A Pennsylvania man was extradited to Queens, New York, this week and arraigned in connection with the December 2015 slashing of a Chinese exchange student in an alleged case of mistaken identity.
Devon Berkley, 38, appeared Wednesday in Queens Supreme Court on charges of assault, conspiracy, criminal possession of a weapon, and endangering the welfare of a child, the Queens district attorney's office said in a statement.
Berkley is accused of conspiring with Wilson Lai, 25, to attack a 14-year-old girl that Lai allegedly had a one-year sexual relationship with, prosecutors said. But Berkley instead slashed Jia Jia Liang, an exchange student on her way to school, after he mistook her for his intended target, the district attorney's office alleges.
The two girls were the same age and lived in the same house, prosecutors said.
"Now, for the rest of her life, the victim must bear the physical and emotional scars brought about by the defendants' alleged mistaken actions," Queens District Attorney Richard A. Brown said.
Justice Gregory L. Lasak ordered Berkley, of Allentown, Pennsylvania, held without bail. His next court date is June 6.
Berkley's attorney, Andrew Worgan, did not immediately return a voicemail requesting comment.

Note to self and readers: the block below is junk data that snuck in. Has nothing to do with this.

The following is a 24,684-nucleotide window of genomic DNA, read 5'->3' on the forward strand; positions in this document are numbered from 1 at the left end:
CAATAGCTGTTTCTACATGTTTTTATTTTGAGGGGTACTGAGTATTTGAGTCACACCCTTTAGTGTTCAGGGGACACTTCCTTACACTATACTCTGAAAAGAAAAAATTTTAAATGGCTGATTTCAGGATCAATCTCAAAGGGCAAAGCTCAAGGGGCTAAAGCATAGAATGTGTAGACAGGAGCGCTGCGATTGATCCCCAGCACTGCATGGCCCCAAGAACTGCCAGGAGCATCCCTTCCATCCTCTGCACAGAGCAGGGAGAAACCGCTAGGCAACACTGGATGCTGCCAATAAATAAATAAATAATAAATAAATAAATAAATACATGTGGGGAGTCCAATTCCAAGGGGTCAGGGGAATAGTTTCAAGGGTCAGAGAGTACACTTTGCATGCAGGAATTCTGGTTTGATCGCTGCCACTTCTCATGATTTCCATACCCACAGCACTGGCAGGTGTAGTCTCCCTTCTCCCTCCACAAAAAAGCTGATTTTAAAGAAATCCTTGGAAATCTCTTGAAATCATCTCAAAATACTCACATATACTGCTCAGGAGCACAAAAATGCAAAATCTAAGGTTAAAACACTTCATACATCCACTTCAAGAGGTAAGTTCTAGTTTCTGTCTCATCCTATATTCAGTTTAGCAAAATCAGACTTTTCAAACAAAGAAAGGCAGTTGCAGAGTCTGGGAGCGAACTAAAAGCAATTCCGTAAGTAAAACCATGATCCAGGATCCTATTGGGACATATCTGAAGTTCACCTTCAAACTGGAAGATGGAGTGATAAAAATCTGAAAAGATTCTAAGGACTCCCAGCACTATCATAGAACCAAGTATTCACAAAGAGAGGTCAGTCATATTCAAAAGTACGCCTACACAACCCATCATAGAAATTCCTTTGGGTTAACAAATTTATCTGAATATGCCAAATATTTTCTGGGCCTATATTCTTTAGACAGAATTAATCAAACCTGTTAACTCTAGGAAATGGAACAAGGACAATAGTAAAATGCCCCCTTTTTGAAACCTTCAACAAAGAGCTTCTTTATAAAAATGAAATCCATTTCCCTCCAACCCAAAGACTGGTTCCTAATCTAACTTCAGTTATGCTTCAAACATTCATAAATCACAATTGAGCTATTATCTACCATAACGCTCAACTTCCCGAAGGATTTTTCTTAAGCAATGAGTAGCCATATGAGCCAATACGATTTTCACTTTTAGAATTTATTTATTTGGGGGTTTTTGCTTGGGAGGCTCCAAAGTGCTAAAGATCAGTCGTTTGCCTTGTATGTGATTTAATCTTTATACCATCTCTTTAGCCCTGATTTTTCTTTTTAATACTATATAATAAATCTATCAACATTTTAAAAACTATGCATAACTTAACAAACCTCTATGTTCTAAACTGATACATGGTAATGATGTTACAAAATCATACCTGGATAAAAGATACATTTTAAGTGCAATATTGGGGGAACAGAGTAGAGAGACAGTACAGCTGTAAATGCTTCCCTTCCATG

Lai was arraigned in May on a dozen charges, including assault, conspiracy, and rape, according to the Queens DA. He is also being held without bail.
Reached by phone Friday morning, Lai's attorney, Daniel Gotlin, declined to comment to NBC News.
Berkley faces up to 25 years in prison and Lai up to 32 years if convicted, according to the Queens district attorney.
The Dec. 16, 2015, attack left Liang with more than 200 stitches and two scars that run along the left side of her face. A few weeks after the slashing, Lai and two other unindicted co-conspirators allegedly vandalized a car belonging to the family of the girl with whom Lai had had the relationship, prosecutors said.
A note was left on the car saying the wrong girl had been attacked and that the intended target was next, according to the Queens district attorney.
Last January, New York state Assemblyman Ron Kim and community leaders began fundraising efforts to help defray the cost of Liang's medical bills. Kim's district, which is heavily Asian, covers the neighborhood where Liang was injured.
Kim told NBC News Friday that around $20,000 had been raised for Liang through an online GoFundMe page and individual contributions. Most of it, he said, has been depleted.
As a state lawmaker, Kim said what mostly concerns him is whether an assault like this could've been avoided. Kim said he's seeking to add host families to a bill he sponsored that would impose regulation and oversight on private learning centers and programs.
Such a measure would possibly require host parents to register with the state Education Department and be vetted, Kim said.
The family of the girl who was the intended target of the alleged attacker was hosting Liang while she studied as an exchange student, according to Kim.
"I think that would send a strong signal to individuals who are interested in making a profit by hosting a student to do a better job in protecting them," he said.